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MTS load cell resolution, accuracy, precision, and sensitivity.


What is the Resolution of my Load Cell?  

What is the lowest Force my Load Cell can detect accurately?

What is the difference between Sensitivity and Resolution?






MTS load cell resolution is a measured value.


*ASTM requirements are generally based on ½ the noise or one digit whichever is greater.

*Resolution shall not exceed ½ the tolerance specification.

*Resolution is required in ACS calibrations

*Resolution is assessed at the lowest non-zero calibration point.

*Data cannot be recorded below 200 x resolution (ASTM E4)


As an example, if I have a 50kN load cell calibrated at 2% of full scale (1kN) and measured 0.008kN noise (Figures 1 & 2), the resolution would be ½X0.008 kN or 0.004 kN. 


The minimal acceptable data point based on the measured resolution would be 0.004X200 or 0.800 kN.   

Note:  Because ASTM E4 assesses resolution at the lowest non-zero calibration point, and MTS uses 2% of full scale force capacity rating of the load cell, the lowest acceptable data point for an MTS performed calibration would be  0.005 kN (lowest calibration point) X 200 or 1 kN.

This would not prohibit the user from recalibrating to a lower calibration point if the noise resolution was less than 0.01% of the full-scale force capacity rating of the load cell.  In this example, if MTS had used 0.005 kN as the lowest calibration point but the noise resolution was 0.008 kN, the load cell could be recalibrated to 0.008 kN and the lowest recordable data point could then be 0.004 kN.  


Conservatively, the ‘noise’ errors from the transducer and electronics combined should not exceed 0.00040 mV/V.  As a percentage of full scale, this is small: 0.0004 / 2 = 0.02%.  But, if the transducer is used in an application with a different full scale, the errors can be large.  The noise at 10% of full-scale load is 0.2% error.  The noise at 2% of full-scale load is 1% error.  For this reason, MTS does not recommend the general use of transducers below 2% of their full-scale capacity, because the errors due to noise become excessively large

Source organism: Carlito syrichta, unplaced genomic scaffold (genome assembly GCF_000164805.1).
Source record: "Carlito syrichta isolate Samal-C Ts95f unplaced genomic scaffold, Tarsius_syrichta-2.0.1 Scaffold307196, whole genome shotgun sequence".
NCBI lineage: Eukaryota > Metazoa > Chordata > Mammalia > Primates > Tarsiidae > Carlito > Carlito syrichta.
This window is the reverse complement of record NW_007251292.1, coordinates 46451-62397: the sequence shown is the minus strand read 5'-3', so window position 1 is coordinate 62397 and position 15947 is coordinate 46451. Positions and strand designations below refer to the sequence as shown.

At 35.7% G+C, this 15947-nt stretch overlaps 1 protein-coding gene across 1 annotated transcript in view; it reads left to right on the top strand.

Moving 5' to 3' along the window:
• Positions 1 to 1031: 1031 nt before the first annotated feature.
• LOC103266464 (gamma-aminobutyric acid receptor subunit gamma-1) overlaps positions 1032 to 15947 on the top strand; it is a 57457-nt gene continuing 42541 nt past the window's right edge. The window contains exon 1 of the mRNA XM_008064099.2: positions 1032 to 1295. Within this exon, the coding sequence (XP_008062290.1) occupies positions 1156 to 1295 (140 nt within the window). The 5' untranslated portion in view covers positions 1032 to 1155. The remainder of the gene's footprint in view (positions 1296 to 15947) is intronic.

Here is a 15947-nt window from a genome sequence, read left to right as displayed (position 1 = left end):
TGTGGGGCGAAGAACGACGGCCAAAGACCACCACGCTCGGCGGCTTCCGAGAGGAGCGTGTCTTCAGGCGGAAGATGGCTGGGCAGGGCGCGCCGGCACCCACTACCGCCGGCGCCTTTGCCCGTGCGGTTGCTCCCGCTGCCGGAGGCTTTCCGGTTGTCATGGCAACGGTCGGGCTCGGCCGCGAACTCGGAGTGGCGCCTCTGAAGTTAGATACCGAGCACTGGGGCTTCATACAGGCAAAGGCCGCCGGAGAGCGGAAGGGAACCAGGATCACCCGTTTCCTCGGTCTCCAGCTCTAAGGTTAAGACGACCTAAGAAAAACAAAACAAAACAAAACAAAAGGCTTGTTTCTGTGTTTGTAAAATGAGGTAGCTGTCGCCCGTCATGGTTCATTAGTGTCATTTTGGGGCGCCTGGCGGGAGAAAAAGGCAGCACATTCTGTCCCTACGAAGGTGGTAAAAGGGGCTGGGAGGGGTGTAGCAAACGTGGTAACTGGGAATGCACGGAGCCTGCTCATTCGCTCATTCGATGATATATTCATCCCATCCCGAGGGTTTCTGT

Generally, the worst-case acceptable data point should not exceed 2% of the full scale.  In this case .02*50,000kN=1.000kN.  A value higher than 2% of full scale would suggest a problem.  



Figure 1 – Screen Shot of Noise at a Static Load of 2% full scale


Figure 2 – Meter to measure the peak to peak noise





Precision is a nebulous term.  It is related to accuracy and really involves all the components that go in to the accuracy of the load cell along with its calibration.  It is better to compare the calibrated output vs. nominal load standard output to determine error between the two.  There are other factors that go into it; filtering, noise, dynamics, temperature change, linearity, hysteresis etc. but there is no one number for precision.






When load cells are calibrated, they are measured against a standard.  The accuracy is how far the measurement is from the standard load cell’s reading. 


When MTS does calibrations, the error can be no more than 1% of the reading.  This means if you have a 250N load cell the acceptable error could be as much as + or – 2.5 N (.56 lbs) at full scale but at 2% of full scale (5 N) it would be + or - .05 N (.01 lbs). 



This is why resolution is measured during calibrations to ensure measurements fall within 1% accuracy even at the lowest calibration point.  If the measured resolution was .009 for example, the error at 2% of the full scale would not be more than the 1% of the reading or .05N since any noise would be out too many decimal places to have an effect. 


When we do calibrations, we typically do them to 1% accuracy.  If noise prevents calibrating to this accuracy due to resolution being worse than 1% accuracy at the lowest calibration point it has to be reclassified or the lowest calibration data point must be raised.  Our procedure is to raise the lowest calibration point thus reducing the usable range of the load cell. 



MTS standard load cells have a sensitivity of 2 mV/V.


Our software/hardware use a +/10 V min/max range.


To achieve full scale voltage output, the ideal gain is 500, therefore, at full scale…


0.002V\V * 500 *10V = 10V


Note:  Some smaller MTS load cells have a sensitivity of 1 mV/V.  


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